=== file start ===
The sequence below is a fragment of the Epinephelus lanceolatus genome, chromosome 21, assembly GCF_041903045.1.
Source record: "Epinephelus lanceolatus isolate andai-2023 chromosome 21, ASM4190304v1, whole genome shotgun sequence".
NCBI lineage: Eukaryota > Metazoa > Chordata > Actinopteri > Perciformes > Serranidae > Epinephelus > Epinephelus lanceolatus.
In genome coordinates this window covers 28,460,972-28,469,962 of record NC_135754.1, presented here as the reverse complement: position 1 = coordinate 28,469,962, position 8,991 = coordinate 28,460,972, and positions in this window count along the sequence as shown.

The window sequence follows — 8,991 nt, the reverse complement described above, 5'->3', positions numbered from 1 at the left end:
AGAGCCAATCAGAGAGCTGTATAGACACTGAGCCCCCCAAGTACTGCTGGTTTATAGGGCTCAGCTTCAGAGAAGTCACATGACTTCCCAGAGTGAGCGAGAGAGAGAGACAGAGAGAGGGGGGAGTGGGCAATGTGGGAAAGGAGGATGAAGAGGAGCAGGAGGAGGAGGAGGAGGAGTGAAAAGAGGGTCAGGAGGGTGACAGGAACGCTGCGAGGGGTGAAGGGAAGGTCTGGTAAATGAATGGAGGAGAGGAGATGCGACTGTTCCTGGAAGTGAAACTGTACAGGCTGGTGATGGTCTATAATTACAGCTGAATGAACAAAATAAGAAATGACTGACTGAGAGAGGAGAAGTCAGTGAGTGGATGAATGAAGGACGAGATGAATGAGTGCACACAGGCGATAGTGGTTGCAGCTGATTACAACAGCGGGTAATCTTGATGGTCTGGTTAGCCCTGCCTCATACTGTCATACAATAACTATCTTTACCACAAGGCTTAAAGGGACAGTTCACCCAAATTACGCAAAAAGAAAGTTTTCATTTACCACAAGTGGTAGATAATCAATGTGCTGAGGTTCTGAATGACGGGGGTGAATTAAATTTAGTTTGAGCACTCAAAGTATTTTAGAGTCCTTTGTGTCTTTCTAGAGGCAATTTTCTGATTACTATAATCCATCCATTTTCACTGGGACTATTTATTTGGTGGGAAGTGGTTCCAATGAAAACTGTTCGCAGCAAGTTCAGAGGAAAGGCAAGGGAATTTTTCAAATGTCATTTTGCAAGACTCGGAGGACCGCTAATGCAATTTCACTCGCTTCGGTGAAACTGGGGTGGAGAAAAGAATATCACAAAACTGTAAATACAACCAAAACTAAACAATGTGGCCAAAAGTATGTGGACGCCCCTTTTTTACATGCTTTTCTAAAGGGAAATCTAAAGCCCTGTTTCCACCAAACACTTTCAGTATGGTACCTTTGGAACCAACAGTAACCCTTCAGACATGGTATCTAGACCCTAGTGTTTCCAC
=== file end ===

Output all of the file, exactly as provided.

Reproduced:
The sequence below is a fragment of the Epinephelus lanceolatus genome, chromosome 21, assembly GCF_041903045.1.
Source record: "Epinephelus lanceolatus isolate andai-2023 chromosome 21, ASM4190304v1, whole genome shotgun sequence".
NCBI lineage: Eukaryota > Metazoa > Chordata > Actinopteri > Perciformes > Serranidae > Epinephelus > Epinephelus lanceolatus.
In genome coordinates this window covers 28,460,972-28,469,962 of record NC_135754.1, presented here as the reverse complement: position 1 = coordinate 28,469,962, position 8,991 = coordinate 28,460,972, and positions in this window count along the sequence as shown.

The window sequence follows — 8,991 nt, the reverse complement described above, 5'->3', positions numbered from 1 at the left end:
AGAGCCAATCAGAGAGCTGTATAGACACTGAGCCCCCCAAGTACTGCTGGTTTATAGGGCTCAGCTTCAGAGAAGTCACATGACTTCCCAGAGTGAGCGAGAGAGAGAGACAGAGAGAGGGGGGAGTGGGCAATGTGGGAAAGGAGGATGAAGAGGAGCAGGAGGAGGAGGAGGAGGAGTGAAAAGAGGGTCAGGAGGGTGACAGGAACGCTGCGAGGGGTGAAGGGAAGGTCTGGTAAATGAATGGAGGAGAGGAGATGCGACTGTTCCTGGAAGTGAAACTGTACAGGCTGGTGATGGTCTATAATTACAGCTGAATGAACAAAATAAGAAATGACTGACTGAGAGAGGAGAAGTCAGTGAGTGGATGAATGAAGGACGAGATGAATGAGTGCACACAGGCGATAGTGGTTGCAGCTGATTACAACAGCGGGTAATCTTGATGGTCTGGTTAGCCCTGCCTCATACTGTCATACAATAACTATCTTTACCACAAGGCTTAAAGGGACAGTTCACCCAAATTACGCAAAAAGAAAGTTTTCATTTACCACAAGTGGTAGATAATCAATGTGCTGAGGTTCTGAATGACGGGGGTGAATTAAATTTAGTTTGAGCACTCAAAGTATTTTAGAGTCCTTTGTGTCTTTCTAGAGGCAATTTTCTGATTACTATAATCCATCCATTTTCACTGGGACTATTTATTTGGTGGGAAGTGGTTCCAATGAAAACTGTTCGCAGCAAGTTCAGAGGAAAGGCAAGGGAATTTTTCAAATGTCATTTTGCAAGACTCGGAGGACCGCTAATGCAATTTCACTCGCTTCGGTGAAACTGGGGTGGAGAAAAGAATATCACAAAACTGTAAATACAACCAAAACTAAACAATGTGGCCAAAAGTATGTGGACGCCCCTTTTTTACATGCTTTTCTAAAGGGAAATCTAAAGCCCTGTTTCCACCAAACACTTTCAGTATGGTACCTTTGGAACCAACAGTAACCCTTCAGACATGGTATCTAGACCCTAGTGTTTCCAC